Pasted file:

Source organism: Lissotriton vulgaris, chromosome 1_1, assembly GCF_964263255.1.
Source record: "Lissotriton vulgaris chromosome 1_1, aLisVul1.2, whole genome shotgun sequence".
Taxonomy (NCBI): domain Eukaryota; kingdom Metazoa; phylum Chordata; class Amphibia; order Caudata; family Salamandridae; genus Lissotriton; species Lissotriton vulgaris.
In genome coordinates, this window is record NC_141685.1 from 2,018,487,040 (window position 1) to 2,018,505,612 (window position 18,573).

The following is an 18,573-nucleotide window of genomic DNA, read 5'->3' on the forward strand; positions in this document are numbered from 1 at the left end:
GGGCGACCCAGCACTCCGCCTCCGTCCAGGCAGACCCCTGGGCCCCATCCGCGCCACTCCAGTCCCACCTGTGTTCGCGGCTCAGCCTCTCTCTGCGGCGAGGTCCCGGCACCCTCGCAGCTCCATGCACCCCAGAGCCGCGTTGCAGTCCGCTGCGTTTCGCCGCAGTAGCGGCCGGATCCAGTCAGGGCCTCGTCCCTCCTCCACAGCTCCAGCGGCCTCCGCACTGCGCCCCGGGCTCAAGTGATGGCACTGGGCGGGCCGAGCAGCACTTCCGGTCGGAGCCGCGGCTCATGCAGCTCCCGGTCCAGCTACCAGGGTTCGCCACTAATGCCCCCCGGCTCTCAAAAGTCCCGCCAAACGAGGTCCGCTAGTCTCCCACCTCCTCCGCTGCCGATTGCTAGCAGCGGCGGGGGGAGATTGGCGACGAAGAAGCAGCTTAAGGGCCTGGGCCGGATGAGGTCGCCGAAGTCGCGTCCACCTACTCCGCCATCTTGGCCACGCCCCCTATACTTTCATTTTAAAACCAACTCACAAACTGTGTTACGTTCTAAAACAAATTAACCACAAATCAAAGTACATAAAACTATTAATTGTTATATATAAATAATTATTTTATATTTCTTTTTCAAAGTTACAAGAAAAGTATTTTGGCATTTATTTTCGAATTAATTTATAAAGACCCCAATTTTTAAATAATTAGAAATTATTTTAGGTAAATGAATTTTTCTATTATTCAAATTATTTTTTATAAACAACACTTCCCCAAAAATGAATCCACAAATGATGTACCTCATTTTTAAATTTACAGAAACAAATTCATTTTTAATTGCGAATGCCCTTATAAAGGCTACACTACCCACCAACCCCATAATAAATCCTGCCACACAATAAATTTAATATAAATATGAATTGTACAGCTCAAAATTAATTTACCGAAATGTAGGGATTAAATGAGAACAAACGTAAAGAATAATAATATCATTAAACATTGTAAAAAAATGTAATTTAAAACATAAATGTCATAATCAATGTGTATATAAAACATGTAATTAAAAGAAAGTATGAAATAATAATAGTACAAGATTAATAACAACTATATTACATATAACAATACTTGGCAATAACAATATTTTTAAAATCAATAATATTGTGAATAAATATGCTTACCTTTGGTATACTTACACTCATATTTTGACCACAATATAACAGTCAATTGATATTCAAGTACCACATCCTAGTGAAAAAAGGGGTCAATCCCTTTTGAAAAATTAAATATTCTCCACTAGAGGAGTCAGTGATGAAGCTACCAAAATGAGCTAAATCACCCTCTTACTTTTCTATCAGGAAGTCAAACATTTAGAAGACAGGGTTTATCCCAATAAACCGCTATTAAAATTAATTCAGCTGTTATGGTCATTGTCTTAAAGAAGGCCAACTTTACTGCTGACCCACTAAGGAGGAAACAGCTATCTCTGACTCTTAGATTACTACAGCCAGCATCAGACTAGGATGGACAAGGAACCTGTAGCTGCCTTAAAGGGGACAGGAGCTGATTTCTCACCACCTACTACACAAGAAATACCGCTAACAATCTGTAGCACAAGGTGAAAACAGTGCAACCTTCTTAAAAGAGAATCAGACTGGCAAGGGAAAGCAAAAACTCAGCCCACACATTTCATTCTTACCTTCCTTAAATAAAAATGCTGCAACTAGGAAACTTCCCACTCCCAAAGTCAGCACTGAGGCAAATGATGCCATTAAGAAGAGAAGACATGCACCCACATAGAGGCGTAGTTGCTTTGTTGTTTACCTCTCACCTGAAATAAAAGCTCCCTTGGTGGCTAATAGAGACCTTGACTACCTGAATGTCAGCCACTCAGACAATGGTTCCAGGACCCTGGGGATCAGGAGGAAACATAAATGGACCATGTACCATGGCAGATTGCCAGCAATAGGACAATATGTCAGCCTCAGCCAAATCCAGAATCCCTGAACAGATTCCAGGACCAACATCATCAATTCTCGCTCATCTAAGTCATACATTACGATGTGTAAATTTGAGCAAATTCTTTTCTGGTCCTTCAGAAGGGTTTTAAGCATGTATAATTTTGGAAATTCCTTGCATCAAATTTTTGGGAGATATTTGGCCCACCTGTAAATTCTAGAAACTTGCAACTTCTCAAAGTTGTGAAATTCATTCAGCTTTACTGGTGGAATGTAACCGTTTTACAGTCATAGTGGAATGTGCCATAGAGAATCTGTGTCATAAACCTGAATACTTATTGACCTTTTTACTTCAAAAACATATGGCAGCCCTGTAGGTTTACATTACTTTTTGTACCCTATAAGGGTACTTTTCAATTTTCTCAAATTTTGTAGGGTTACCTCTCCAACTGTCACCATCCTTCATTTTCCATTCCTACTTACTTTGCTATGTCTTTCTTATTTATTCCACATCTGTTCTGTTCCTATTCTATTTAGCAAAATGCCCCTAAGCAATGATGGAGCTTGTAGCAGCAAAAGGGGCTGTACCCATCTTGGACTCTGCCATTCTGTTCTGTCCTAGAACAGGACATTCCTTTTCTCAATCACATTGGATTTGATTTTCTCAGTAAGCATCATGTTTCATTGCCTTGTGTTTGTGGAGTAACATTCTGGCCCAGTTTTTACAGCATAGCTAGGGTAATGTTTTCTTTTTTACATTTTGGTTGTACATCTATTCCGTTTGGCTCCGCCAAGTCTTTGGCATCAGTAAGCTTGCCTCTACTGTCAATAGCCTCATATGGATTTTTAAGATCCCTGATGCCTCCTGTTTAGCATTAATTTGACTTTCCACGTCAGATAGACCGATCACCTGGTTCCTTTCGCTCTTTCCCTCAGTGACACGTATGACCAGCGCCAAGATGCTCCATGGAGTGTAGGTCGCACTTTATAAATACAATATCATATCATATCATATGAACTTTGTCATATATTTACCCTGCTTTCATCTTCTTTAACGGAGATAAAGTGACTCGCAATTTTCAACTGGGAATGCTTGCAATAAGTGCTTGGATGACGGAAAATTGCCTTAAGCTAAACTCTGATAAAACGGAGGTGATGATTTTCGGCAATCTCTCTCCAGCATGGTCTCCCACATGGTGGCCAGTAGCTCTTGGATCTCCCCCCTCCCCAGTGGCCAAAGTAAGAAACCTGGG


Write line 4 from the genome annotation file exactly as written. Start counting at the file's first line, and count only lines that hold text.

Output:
In genome coordinates, this window is record NC_141685.1 from 2,018,487,040 (window position 1) to 2,018,505,612 (window position 18,573).